What the hell were they thinking? Ease the main and bear off to pass astern before the video started. Or free the main and bear off right after it started. They were in trouble before the clip began, and they just stood there!
Wow! They had plenty of time to make that maneuver. And then at the last moment when they could have shoved the tiller to starboard in a last ditch effort at avoiding or at least minimizing contact while passing starboard to starboard, they did the exact opposite and turned to starboard with the inevitable result that they went into irons across the ship’s bow staring at it as if it had appeared out of nowhere. I don’t hear any orders given. Where was the captain?
WOW! I went past it the other day and the Elbe pilot I had told me they had been out the day before crisscrossing the channel enough that the pilots complained to the port authorities. Then this. WAFI’s come in all sizes I guess.
Entertaining Willie the cabin boy, pernicious little nipper?
They weren’t even racing!
The S/V gave 5 short a couple times, they might have expected the container ship to stay clear?
I have noticed that in general recreational vessels are much better at staying clear of commercial traffic in Germany than other places. A pilot there (in Germany) told me that regulations required recreational vessels stay clear of commercial. I don’t know the details, they do seem to scoot out of the way good.
That had to be Astrosprinter’s horn. Even a puny little mouth horn would have sounded louder on board the Elbe 5. Plus it was clearly mechanically timed. And everyone on deck was asleep.
It’s looks like blue man (blue shirt and pants) is operating the whistle. Not sure.
I heard the order to turn to port, but they turned to starboard, right across the bows of the freighter. Were they all novices on that schooner? I was 200 miles off Portugal crewing in a ketch, outward bound from La Manga, Spain for Portsmouth, UK for a refit. At 2:00 hrs I was woken up in my bunk in the forepeak by the sound of an approaching ship. I looked out from the hatch, and there it was: A container ship lit up like a Christmas tree, on course to run us over. I came out of the cabin to find Skipper on the radio, trying to tell the approaching ship to make way for sail! My son was at the helm grinning like a maniac. I shouted: “for f*ck sake, Mike!” and he grabbed the Verey Pistol and shells, and went up the ladder like a rat up a drainpipe. He then began to bounce flares off the ship. One look from me and Simon hit the engine start and turned us away. I said to Simon, why did this happen on a clear night when you must have had eyeball for at least two hours? He said Skipper said that steam always gives way to sail. “Does it, bollocks” I said. Ship to ship radio at night is a comedy show. We jumped ship at Vigo. There were six onboard to get her home across Biscay and the Channel, so we didn’t worry too much about the lads left aboard with the aristocratic, lunatic skipper. My son wanted to haul him up the mast by his ankles.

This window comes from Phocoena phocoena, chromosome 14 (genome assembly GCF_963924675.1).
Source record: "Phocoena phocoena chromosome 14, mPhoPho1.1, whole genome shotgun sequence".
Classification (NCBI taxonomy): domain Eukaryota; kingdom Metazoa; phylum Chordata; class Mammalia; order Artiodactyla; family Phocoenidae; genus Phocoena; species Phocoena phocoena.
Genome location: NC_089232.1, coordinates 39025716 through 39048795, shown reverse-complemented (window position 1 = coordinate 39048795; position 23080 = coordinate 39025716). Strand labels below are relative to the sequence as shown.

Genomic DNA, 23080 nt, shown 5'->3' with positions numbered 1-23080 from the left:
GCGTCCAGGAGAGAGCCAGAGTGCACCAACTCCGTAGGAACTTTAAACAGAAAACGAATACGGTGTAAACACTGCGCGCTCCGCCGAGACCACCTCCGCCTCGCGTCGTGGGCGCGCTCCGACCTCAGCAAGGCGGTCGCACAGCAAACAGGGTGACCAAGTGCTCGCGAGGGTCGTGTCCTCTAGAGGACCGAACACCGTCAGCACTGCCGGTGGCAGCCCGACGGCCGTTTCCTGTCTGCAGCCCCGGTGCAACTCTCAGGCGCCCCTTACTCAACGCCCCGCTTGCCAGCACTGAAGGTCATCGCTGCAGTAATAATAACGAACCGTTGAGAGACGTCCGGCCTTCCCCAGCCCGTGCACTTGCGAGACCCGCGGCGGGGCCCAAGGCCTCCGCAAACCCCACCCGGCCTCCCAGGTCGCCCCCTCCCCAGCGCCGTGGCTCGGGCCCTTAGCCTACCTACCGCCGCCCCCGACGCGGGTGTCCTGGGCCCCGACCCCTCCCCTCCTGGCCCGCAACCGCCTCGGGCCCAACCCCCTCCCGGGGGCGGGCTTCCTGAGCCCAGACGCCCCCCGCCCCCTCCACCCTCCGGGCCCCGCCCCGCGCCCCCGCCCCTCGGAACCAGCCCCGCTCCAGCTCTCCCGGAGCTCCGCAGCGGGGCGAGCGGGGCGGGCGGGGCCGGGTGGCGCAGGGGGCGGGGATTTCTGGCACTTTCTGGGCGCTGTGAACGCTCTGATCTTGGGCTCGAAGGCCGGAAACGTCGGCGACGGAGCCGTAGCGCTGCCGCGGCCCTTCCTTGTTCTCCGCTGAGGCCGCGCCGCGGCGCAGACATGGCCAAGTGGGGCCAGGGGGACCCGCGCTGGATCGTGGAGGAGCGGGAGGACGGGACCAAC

Could this be confusion of “port your helm” vs “turn to port”? I understand the British merchant fleet had some accidents during a transition period between the different handedness of helm orders vs rudder orders (early 20th C?).
That horn is around E4 or ~330 Hz which puts near the low end for 37m Elbe and near the high end for 150m Astrosprinter.
Here she is in happier times as Wander Bird – 1936 around the Horn.
I doubt it. They were German novices, it seems. “Port your helm” would be lost on them, as it would have been for me. “Turn to port, or starboard” would be the order I would respond to, not being a career seaman. The rule as I understood it, one passed port to starboard of an approaching ship. They should have been well on with that at the beginning of the video.
I think blue man might be in charge. It might have been him that gave the command, a bit later he can be seen helping with the tiller.
He can be seen trying to catch a look at the ship even while he is pushing over the tiller. Seems like more than just another hand.
Well, the vectors sure didn’t favor what he was trying to do. 30 degree turn to port vs 90 or better to starboard. She didn’t seem to have a lot of weather helm to make it hard to fall off even without freeing the sails aft.
ETA: Her mainsail was down anyway, so there could not have possibly been a problem falling off; whereas there might have been one coming through stays.
If the blue shirt man was hired to be in charge, how the hell did he get the job of running such a unique and important historic vessel. It appears he believed that he was stand on vessel to the bitter end and that the ship would magically move out of the way. If that’s the case, how did he manage to get himself hired?
I don’t see why they hadn’t tacked even at the beginning of the video.
I’ve seen that clip before. Beautiful craft also crewed by volunteers as I assume the Elbe 5 was.
If a modern dad let his little kids climb that rigging and romp around naked on deck passing Cape Horn in those conditions, Child Protection Services would yank the kids away and send him to jail.
Lucky kids though.
On board ‚Elbe 5’ were 15 crew and 28 passengers.
The 82 years old captain is under investigation.
The Blue Man, before the final fatal manoeuvre to starboard, was running around like a beheaded hen; probably a willing passenger… or the 2nd dishwasher.
German papers write that on the video a command ‘hard to port’ (german = ‘hart Backbord’) is audible, I do not hear that, they must have a better audio.
However, when the Blue Man was putting the tiller hard to port, where was this ‘commander’?
Current whereabouts and back story on the historic schooner.